Japan lifts 11-year import ban on Idaho potatoes after confirming lowered risk of pest invasion


TOKYO, Sept. 14 – The Japanese government lifted its import ban on raw chipping potatoes from Idaho, the largest potato producing state in the United States, for the first time in 11 years, effective Tuesday.

Because the acreage in Idaho occupies 30 percent of potato crops in the U.S. – the world’s major potato growing country – the resumption of shipments could pose a threat to domestic production.

Imports of fresh U.S.-made potatoes, used by Japanese snack makers to produce potato chips, have been on the rise in recent years, marking 28,000 tons in 2016.

Japan began importing potatoes from the U.S. in February 2006. In April that year, the nation suspended imports of all U.S.-made potatoes following detection of Globodera pallida, or pale cyst nematode, in Idaho. In February 2007, Japan resumed imports of U.S. potatoes except those grown in Idaho, under the condition that thorough soil analysis will be conducted at farms and they will not use seed potatoes supplied from Idaho.

The latest decision was made after Japan’s farm ministry and epidemic prevention commissioners of the Plant Protection Station inspected farmland soil management conditions in Idaho and confirmed the effectiveness of the pest eradication program. There are 44 counties in Idaho, and Japan will reopen its market to all of them except Bingham and Bonneville where the pest was detected after 2006.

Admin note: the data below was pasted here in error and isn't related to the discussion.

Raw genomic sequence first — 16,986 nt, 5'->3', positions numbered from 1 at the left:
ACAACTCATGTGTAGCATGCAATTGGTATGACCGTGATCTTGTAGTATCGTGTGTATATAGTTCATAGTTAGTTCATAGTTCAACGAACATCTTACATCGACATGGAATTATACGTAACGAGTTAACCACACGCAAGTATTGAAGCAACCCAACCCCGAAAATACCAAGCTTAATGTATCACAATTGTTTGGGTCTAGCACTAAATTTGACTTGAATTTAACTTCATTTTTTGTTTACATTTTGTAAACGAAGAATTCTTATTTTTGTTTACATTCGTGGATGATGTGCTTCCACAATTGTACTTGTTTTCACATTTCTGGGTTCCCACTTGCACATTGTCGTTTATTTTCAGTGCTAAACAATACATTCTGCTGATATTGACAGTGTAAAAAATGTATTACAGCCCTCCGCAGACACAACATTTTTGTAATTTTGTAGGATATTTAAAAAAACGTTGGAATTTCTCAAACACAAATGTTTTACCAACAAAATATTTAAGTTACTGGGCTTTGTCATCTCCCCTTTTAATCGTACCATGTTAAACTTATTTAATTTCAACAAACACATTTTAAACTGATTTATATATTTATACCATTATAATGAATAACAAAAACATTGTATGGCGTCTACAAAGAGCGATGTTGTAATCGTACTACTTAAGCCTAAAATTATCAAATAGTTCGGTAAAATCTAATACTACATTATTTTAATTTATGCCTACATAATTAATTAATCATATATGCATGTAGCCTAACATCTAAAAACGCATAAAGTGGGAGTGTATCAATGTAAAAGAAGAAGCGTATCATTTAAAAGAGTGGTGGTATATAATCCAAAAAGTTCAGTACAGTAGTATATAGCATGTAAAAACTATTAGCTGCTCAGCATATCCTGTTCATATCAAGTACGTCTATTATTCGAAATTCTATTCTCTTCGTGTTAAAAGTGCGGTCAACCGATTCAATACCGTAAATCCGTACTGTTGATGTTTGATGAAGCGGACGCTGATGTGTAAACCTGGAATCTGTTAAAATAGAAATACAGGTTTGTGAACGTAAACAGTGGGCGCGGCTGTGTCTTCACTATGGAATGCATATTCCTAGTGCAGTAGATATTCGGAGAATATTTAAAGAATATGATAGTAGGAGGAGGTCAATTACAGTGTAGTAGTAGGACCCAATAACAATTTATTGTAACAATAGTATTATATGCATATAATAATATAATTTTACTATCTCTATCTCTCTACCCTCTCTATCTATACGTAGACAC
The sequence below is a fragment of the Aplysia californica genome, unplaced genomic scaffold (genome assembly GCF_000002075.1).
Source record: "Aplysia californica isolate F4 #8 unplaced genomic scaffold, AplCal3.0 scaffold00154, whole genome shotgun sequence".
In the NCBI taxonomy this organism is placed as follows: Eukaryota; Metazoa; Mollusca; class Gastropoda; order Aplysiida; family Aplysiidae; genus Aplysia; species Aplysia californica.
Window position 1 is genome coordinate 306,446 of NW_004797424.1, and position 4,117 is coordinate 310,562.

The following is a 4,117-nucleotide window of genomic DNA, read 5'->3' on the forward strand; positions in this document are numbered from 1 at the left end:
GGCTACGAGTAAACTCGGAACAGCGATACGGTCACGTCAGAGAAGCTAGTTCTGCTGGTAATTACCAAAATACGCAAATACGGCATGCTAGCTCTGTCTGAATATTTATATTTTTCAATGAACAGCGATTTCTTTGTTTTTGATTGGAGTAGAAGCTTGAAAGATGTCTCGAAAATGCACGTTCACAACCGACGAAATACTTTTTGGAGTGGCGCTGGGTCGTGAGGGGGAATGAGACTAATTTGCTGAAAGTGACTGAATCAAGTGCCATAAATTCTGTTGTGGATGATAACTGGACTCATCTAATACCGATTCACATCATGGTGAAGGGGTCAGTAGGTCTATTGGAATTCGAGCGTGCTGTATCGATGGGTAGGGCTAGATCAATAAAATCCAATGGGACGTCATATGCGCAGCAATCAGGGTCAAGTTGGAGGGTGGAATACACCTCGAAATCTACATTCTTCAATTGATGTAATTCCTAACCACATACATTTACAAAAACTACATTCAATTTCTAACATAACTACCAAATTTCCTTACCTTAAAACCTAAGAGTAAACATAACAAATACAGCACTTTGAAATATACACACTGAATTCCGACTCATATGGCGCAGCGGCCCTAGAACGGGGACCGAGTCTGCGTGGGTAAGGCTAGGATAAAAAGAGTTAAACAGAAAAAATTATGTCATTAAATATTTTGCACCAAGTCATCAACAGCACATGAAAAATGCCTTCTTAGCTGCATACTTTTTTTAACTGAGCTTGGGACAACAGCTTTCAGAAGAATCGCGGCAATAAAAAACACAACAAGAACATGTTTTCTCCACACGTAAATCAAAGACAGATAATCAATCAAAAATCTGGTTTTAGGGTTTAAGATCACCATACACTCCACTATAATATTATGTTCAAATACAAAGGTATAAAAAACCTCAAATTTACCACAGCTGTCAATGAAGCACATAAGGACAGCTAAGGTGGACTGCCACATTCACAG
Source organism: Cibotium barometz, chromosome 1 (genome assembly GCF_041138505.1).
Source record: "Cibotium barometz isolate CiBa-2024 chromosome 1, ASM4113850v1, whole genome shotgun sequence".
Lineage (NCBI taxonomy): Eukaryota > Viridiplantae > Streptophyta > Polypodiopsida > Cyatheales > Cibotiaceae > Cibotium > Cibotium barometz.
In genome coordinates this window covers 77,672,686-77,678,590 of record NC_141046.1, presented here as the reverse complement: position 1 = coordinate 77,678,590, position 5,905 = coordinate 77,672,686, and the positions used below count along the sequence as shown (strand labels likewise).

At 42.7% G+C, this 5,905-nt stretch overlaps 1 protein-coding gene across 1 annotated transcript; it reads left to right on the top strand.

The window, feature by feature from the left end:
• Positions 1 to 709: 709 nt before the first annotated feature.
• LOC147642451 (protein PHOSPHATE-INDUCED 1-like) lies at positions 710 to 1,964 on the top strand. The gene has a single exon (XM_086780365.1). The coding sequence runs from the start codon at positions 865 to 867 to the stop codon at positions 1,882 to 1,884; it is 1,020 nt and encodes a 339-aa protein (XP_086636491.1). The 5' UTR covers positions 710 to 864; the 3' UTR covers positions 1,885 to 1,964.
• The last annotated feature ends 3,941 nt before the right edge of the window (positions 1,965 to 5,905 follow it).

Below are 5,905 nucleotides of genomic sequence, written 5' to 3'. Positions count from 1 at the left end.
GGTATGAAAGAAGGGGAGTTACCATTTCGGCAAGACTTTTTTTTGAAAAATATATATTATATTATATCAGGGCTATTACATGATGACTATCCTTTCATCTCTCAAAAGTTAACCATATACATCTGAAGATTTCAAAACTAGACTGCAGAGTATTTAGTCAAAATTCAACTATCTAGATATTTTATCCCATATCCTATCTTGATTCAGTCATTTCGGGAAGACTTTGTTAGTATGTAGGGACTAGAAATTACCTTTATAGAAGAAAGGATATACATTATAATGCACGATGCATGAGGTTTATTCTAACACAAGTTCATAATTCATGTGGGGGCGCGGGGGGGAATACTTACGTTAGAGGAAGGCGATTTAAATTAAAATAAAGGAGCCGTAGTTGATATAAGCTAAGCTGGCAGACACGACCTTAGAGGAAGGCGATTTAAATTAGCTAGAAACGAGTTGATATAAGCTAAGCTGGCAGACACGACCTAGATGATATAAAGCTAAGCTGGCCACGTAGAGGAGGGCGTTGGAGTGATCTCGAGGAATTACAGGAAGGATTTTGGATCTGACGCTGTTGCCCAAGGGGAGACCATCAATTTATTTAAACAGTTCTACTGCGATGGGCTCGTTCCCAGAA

Since potatoes are imported to Japan between February and July, the actual imports of Idaho potatoes are expected to start again next year.

The first known detection of pale cyst nematode in Japan was reported in Abashiri, Hokkaido, in 2015. The Hokkaido prefectural government this year began implementing pest prevention measures at farms where the pest was detected, with the aim of eradicating it by 2019. Some might voice concern over the resumption of potato imports from Idaho at a time when domestic potato growers are tightening guard against the pest.

According to Japan Snack Cereal Foods Association, domestically-grown potatoes occupy 90 percent of potatoes used to produce potato chips, which total some 400,000 tons. “If potato chip producers choose low-priced U.S.-made potatoes following the lifting of an import ban on fresh Idaho potatoes, it would have a big impact on domestic producers,” said a Tokyo-based potato importer, adding that influx of cheap imports could also lead to a decline in prices of domestically-grown potatoes.

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